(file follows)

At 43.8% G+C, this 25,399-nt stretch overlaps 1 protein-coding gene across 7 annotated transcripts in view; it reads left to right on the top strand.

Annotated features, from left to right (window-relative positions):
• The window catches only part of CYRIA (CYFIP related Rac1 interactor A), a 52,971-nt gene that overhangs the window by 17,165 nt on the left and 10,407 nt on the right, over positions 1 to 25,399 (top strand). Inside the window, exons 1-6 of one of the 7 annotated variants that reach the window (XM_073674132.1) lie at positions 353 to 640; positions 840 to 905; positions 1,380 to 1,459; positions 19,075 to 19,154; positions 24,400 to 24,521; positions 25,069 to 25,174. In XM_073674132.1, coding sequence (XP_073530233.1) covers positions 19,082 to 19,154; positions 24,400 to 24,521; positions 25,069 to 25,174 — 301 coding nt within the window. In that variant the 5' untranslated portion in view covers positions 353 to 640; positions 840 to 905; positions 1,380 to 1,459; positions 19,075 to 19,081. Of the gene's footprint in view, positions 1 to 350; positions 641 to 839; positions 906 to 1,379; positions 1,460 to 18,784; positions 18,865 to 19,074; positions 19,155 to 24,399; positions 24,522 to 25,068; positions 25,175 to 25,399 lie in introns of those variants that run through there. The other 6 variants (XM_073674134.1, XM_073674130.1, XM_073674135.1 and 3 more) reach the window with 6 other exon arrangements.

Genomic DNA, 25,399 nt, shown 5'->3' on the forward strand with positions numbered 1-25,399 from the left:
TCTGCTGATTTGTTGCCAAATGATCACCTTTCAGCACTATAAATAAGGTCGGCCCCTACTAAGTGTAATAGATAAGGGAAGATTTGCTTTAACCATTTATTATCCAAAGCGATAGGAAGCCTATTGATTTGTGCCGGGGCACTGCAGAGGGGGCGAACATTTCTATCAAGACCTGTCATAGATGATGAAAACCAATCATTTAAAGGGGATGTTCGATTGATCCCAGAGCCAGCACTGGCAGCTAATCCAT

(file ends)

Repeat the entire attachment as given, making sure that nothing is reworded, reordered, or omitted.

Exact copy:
At 43.8% G+C, this 25,399-nt stretch overlaps 1 protein-coding gene across 7 annotated transcripts in view; it reads left to right on the top strand.

Annotated features, from left to right (window-relative positions):
• The window catches only part of CYRIA (CYFIP related Rac1 interactor A), a 52,971-nt gene that overhangs the window by 17,165 nt on the left and 10,407 nt on the right, over positions 1 to 25,399 (top strand). Inside the window, exons 1-6 of one of the 7 annotated variants that reach the window (XM_073674132.1) lie at positions 353 to 640; positions 840 to 905; positions 1,380 to 1,459; positions 19,075 to 19,154; positions 24,400 to 24,521; positions 25,069 to 25,174. In XM_073674132.1, coding sequence (XP_073530233.1) covers positions 19,082 to 19,154; positions 24,400 to 24,521; positions 25,069 to 25,174 — 301 coding nt within the window. In that variant the 5' untranslated portion in view covers positions 353 to 640; positions 840 to 905; positions 1,380 to 1,459; positions 19,075 to 19,081. Of the gene's footprint in view, positions 1 to 350; positions 641 to 839; positions 906 to 1,379; positions 1,460 to 18,784; positions 18,865 to 19,074; positions 19,155 to 24,399; positions 24,522 to 25,068; positions 25,175 to 25,399 lie in introns of those variants that run through there. The other 6 variants (XM_073674134.1, XM_073674130.1, XM_073674135.1 and 3 more) reach the window with 6 other exon arrangements.

Genomic DNA, 25,399 nt, shown 5'->3' on the forward strand with positions numbered 1-25,399 from the left:
TCTGCTGATTTGTTGCCAAATGATCACCTTTCAGCACTATAAATAAGGTCGGCCCCTACTAAGTGTAATAGATAAGGGAAGATTTGCTTTAACCATTTATTATCCAAAGCGATAGGAAGCCTATTGATTTGTGCCGGGGCACTGCAGAGGGGGCGAACATTTCTATCAAGACCTGTCATAGATGATGAAAACCAATCATTTAAAGGGGATGTTCGATTGATCCCAGAGCCAGCACTGGCAGCTAATCCAT